Back when I was golfing two or three days a week, it seemed to me that the perfect way to spend the Summer Solstice, the longest day of the year, would be to head to my favorite course and chase the little white ball around from sunrise to sunset, 72 holes at least. Maybe 90. Never did it and at this point probably never will, but lo and behold, the world of bridge came up with a facsimile.
Fittingly, they called it The Longest Day and, to give it an altruistic shine, they tied it in with a fundraiser on that theme benefiting the Alzheimer’s Association. Some 100 bridge clubs across the country signed up to take part. Locally, there were two Longest Days, one at the Airport Bridge Club, where new games of 12 to 16 hands would begin every two hours, starting at 9 a.m., $4 per game with food in between, and one at the Bridge Center of Buffalo, sponsored by Western New York Unit 116, with full-length games beginning at 6:30 a.m., alternating between open pairs and non-life-master pairs. (Results from only two games – the late morning NLM and the 12:30 p.m. open pairs – appear on their website.) At the Bridge Center, there also was a side game, where teams could challenge the Z Team, a group of expert players captained by expert player Jay Levy.
I rolled into the Airport Club a couple minutes before 9 a.m., thanks to waking up before my alarm clock went off, and settled into a 4 1/2-table Howell game with Judy Kaprove. We played 12 hands in all (with a three-hand sit-out) and had a good time, but in a small game like that, you need to do well consistently. We didn’t. “At least we didn’t break our record,” Judy said afterward, referring to our all-time low game of 24.48%. True, the record was safe, but we were still dead last with 37.50%.
The crowd swelled for the 11 a.m. game, allowing a seven-table Mitchell movement. Partner this time was my regular Wednesday compadre, Celine Murray. Celine, playing with Paula Kotowski, had finished just ahead of us in the 9 a.m. game. Certainly we both could do better. But I pushed the bids to the three level in the two hands we played against our opening opponents, Eleanor Whelan and Carlton Stone, and went down, registering minus 200 on each. This game went 14 boards, none of them tops. One of our best was an average-plus for a hand we didn’t finish playing because time ran out. Our final tally – 37.62%. Not only a slightly better percentage, but also not last. Judy Kaprove and Chuck Schorr brought up the rear East-West with 37.30%.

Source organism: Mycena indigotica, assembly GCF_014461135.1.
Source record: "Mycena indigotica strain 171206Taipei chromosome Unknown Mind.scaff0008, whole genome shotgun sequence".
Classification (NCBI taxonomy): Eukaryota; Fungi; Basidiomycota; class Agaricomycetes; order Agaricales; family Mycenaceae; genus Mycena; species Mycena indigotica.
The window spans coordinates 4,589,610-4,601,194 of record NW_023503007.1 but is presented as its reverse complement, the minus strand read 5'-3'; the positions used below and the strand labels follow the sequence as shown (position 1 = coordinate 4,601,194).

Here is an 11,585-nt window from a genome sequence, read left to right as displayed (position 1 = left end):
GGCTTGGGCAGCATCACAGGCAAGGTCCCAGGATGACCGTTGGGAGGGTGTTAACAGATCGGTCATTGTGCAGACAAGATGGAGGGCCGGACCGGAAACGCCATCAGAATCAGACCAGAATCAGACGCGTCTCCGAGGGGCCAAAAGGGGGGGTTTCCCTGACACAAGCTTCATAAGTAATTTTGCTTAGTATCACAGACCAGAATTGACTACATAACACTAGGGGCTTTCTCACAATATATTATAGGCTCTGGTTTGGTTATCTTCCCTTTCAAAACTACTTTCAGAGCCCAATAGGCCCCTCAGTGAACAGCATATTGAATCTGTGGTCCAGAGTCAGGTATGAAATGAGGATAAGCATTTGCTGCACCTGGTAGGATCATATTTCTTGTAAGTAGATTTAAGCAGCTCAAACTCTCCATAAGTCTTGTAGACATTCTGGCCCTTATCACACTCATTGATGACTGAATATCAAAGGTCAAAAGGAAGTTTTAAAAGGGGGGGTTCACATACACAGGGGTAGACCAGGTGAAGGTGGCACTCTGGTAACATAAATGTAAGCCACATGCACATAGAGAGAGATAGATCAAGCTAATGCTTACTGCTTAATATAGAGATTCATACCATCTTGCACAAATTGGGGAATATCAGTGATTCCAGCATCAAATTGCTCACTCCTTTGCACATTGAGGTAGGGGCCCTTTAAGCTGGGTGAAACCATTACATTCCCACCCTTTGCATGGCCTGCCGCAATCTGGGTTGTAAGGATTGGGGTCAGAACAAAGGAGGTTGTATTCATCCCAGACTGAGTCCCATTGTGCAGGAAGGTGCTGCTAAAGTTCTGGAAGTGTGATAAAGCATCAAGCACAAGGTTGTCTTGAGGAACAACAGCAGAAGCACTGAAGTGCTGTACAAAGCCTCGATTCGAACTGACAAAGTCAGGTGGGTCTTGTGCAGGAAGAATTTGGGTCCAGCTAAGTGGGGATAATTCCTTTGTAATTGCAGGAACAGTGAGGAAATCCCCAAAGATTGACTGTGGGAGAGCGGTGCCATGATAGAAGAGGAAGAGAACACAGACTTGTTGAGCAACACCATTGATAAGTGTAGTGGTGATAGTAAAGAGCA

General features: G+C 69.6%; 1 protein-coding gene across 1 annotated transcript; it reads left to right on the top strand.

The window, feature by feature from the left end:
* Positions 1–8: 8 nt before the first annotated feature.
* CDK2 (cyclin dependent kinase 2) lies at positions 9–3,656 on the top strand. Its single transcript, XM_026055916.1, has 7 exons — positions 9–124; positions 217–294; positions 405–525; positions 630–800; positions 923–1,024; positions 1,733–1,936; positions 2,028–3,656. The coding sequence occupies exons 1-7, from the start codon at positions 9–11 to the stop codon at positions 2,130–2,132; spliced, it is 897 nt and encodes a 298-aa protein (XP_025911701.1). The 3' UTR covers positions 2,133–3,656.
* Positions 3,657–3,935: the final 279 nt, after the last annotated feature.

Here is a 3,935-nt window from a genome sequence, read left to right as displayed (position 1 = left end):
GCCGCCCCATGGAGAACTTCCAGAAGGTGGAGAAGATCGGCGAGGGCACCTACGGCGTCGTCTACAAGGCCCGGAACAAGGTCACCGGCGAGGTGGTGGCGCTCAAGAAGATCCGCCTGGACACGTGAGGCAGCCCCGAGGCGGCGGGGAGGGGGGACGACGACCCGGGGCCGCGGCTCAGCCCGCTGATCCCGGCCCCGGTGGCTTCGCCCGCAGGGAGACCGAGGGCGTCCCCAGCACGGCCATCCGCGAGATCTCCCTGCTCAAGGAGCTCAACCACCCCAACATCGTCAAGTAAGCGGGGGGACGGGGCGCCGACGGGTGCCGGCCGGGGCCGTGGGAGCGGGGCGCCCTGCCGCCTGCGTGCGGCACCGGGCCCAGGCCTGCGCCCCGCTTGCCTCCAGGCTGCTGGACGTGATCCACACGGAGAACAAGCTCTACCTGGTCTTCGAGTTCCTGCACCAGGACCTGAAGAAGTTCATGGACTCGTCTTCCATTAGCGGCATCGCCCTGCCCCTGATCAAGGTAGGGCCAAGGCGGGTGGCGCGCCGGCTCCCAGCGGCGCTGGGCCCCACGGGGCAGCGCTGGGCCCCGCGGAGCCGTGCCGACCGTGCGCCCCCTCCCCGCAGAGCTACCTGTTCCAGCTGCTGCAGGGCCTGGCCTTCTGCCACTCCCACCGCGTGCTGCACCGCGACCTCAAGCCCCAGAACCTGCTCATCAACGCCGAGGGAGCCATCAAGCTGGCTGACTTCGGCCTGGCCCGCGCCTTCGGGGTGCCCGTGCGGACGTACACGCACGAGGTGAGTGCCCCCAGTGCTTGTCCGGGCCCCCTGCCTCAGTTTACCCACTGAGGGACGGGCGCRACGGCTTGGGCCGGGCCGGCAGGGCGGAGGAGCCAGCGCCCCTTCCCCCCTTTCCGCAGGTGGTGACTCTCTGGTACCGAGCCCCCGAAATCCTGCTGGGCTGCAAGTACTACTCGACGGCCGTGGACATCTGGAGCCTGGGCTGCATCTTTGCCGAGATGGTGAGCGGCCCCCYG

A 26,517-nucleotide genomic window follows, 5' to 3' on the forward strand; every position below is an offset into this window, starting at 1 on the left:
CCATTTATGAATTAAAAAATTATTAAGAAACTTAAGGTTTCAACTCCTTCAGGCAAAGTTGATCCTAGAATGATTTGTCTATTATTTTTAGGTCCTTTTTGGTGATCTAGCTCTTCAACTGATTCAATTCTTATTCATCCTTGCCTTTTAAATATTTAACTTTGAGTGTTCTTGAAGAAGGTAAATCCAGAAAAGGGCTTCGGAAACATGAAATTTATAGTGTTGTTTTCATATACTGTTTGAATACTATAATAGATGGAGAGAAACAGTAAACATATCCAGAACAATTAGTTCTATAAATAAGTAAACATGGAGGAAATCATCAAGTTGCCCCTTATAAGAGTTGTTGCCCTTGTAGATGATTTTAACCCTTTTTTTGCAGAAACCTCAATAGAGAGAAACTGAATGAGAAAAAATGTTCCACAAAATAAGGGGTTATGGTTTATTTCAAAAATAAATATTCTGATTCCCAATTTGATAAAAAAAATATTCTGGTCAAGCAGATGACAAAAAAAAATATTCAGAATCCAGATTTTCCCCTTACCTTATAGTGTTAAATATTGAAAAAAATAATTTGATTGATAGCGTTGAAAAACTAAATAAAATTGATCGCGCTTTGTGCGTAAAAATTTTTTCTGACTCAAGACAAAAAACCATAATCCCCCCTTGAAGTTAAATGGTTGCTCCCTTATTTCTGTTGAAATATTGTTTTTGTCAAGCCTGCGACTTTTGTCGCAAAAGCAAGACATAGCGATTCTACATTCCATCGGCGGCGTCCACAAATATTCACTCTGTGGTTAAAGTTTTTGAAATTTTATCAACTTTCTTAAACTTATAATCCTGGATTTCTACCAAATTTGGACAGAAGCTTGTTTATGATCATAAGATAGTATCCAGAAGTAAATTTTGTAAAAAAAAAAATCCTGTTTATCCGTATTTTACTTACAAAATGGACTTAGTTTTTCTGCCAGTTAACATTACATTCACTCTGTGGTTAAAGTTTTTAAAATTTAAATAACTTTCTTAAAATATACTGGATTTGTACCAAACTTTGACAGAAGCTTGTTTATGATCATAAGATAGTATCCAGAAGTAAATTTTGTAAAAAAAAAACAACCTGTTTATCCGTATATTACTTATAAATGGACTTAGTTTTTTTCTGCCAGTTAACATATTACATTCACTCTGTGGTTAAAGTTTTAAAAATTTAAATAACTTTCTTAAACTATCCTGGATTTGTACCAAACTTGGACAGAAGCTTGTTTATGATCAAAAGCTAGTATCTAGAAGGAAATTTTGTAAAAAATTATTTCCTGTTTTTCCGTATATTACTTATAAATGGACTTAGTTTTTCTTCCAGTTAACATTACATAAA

After two dismal games like that, The Longest Day was starting to feel endlessly grim. Well, at least there was the food that club manager Bill Finkelstein was putting out between sessions – Paula’s doughnuts after round one, a party sub from Walmart with coleslaw and potato salad after round two.
And there was hope. Friday partner Selina Volpatti agreed to come over from Canada to play with me in the third, fourth and fifth sessions and perhaps we might succeed in this, our warmup for the regional tournament next week. The 1 p.m. game had seven tables again and we were North-South. Who do we face first? Celine Murray, this time playing with Marilyn Sultz. They stifled us on two hands, making two overtricks on a 1 No Trump contract and going down just one at 4 Clubs, keeping us from something better. Our fortunes improved, however, and the 13-board session ended with us at 52.46%, third North-South and fourth in the B strat overall, winning 0.63 points.
People started getting bridged-out and punchy, making for more laughter in the 3 p.m. session, which was back down to four tables. Again, consistent good play was in order and we didn’t have it – two top boards out of 14 played, four bottoms. Our score suffered accordingly – 44.05%. A few new players arrived for the 5 p.m. session, just enough to make up for the ones who left. It was another four-table Howell and, since the 3 p.m. game ran long, we didn’t play the seventh two-board round. This time Selina and I hit our stride – six top boards, just two bottoms. In a tight cluster of winners, we finished third overall, but first in the B strat, with 60.14%, good for 1.35 points.
Now it was 7 p.m. and, not only was I bridged out after 65 boards, but I had to go pick up my significant other from the Ride for Roswell opening night ceremonies in the University at Buffalo football stadium. Most of the other players exited, too, and only one new player showed up. Without enough people to make a three-table game, The Longest Day at the Airport Bridge Club had an early sunset. Outside it was approaching the magic hour, perfectly mild and still sunny. I rolled down the windows, cranked up some tunes (Over the Rhine, a Cincinnati folk-rock band that’s my current fave) and took the long route via the local streets out to UB.